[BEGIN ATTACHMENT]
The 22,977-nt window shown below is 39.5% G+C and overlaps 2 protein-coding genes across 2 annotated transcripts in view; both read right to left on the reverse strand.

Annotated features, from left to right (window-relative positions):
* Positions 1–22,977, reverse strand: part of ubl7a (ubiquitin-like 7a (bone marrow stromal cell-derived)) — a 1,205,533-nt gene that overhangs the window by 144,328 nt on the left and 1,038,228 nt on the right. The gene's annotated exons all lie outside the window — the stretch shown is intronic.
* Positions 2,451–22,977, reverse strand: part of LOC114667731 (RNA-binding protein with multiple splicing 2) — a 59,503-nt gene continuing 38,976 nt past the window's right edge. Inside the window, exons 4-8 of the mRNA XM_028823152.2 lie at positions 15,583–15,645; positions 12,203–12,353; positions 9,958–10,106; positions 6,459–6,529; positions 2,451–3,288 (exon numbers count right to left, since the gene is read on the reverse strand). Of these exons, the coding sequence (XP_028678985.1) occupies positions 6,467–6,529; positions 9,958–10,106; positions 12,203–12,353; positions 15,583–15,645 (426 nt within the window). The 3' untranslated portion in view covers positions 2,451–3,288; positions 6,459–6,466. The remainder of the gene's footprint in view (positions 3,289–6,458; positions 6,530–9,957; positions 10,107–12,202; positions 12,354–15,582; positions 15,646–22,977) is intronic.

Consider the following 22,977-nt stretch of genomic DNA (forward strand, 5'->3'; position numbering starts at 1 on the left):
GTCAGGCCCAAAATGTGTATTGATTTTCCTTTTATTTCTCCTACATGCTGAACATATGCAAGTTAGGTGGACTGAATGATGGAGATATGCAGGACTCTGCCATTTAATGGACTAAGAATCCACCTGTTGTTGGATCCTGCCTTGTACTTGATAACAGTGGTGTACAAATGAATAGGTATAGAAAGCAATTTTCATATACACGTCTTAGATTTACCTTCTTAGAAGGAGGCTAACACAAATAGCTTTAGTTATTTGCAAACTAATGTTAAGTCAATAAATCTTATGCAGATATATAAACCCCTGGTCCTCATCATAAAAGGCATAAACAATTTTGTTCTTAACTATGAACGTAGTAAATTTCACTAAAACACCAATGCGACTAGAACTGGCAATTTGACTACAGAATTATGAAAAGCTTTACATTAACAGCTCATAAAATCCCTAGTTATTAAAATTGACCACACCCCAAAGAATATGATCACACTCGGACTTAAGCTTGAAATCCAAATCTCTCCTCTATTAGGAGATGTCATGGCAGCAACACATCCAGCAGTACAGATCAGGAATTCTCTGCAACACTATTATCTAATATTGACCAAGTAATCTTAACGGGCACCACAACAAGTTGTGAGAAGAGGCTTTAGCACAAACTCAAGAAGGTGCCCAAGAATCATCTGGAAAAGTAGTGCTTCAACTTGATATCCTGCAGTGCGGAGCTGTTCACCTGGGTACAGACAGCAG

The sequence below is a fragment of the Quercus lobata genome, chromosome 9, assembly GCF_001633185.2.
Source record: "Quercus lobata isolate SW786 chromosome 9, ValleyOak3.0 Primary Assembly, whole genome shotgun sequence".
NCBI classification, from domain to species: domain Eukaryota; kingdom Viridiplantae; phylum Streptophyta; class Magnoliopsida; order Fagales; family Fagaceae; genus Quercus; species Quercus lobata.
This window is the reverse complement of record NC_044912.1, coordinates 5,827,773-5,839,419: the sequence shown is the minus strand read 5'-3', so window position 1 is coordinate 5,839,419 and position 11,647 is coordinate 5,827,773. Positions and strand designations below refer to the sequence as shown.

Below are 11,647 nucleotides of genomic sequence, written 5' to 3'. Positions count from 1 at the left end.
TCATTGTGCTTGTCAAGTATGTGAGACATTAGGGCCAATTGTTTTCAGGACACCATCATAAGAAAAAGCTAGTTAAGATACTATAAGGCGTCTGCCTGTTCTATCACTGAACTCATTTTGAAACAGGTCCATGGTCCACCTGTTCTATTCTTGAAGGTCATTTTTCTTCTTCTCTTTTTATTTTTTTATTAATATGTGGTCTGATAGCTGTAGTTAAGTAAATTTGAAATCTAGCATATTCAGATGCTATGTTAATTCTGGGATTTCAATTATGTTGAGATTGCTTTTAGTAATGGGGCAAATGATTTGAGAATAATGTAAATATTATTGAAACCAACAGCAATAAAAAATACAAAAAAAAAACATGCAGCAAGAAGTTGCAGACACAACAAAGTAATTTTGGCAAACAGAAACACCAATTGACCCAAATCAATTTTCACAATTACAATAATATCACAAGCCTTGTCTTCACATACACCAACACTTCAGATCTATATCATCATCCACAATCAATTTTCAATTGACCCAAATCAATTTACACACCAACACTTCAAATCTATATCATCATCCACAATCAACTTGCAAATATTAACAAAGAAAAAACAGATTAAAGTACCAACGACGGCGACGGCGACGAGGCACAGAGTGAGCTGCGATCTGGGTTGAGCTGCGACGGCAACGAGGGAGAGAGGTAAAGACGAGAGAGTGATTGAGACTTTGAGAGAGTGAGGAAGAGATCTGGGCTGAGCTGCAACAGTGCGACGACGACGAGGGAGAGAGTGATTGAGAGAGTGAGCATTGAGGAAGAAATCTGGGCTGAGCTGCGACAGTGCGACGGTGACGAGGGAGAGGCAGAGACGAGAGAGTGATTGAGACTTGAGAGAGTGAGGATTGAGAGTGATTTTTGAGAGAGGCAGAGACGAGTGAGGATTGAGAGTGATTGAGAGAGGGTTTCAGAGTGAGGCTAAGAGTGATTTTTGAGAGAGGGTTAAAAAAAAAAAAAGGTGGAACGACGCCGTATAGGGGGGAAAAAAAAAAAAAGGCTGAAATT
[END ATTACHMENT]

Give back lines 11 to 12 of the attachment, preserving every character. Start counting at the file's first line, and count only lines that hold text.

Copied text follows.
Below are 11,647 nucleotides of genomic sequence, written 5' to 3'. Positions count from 1 at the left end.
TCATTGTGCTTGTCAAGTATGTGAGACATTAGGGCCAATTGTTTTCAGGACACCATCATAAGAAAAAGCTAGTTAAGATACTATAAGGCGTCTGCCTGTTCTATCACTGAACTCATTTTGAAACAGGTCCATGGTCCACCTGTTCTATTCTTGAAGGTCATTTTTCTTCTTCTCTTTTTATTTTTTTATTAATATGTGGTCTGATAGCTGTAGTTAAGTAAATTTGAAATCTAGCATATTCAGATGCTATGTTAATTCTGGGATTTCAATTATGTTGAGATTGCTTTTAGTAATGGGGCAAATGATTTGAGAATAATGTAAATATTATTGAAACCAACAGCAATAAAAAATACAAAAAAAAAACATGCAGCAAGAAGTTGCAGACACAACAAAGTAATTTTGGCAAACAGAAACACCAATTGACCCAAATCAATTTTCACAATTACAATAATATCACAAGCCTTGTCTTCACATACACCAACACTTCAGATCTATATCATCATCCACAATCAATTTTCAATTGACCCAAATCAATTTACACACCAACACTTCAAATCTATATCATCATCCACAATCAACTTGCAAATATTAACAAAGAAAAAACAGATTAAAGTACCAACGACGGCGACGGCGACGAGGCACAGAGTGAGCTGCGATCTGGGTTGAGCTGCGACGGCAACGAGGGAGAGAGGTAAAGACGAGAGAGTGATTGAGACTTTGAGAGAGTGAGGAAGAGATCTGGGCTGAGCTGCAACAGTGCGACGACGACGAGGGAGAGAGTGATTGAGAGAGTGAGCATTGAGGAAGAAATCTGGGCTGAGCTGCGACAGTGCGACGGTGACGAGGGAGAGGCAGAGACGAGAGAGTGATTGAGACTTGAGAGAGTGAGGATTGAGAGTGATTTTTGAGAGAGGCAGAGACGAGTGAGGATTGAGAGTGATTGAGAGAGGGTTTCAGAGTGAGGCTAAGAGTGATTTTTGAGAGAGGGTTAAAAAAAAAAAAAGGTGGAACGACGCCGTATAGGGGGGAAAAAAAAAAAAAGGCTGAAATT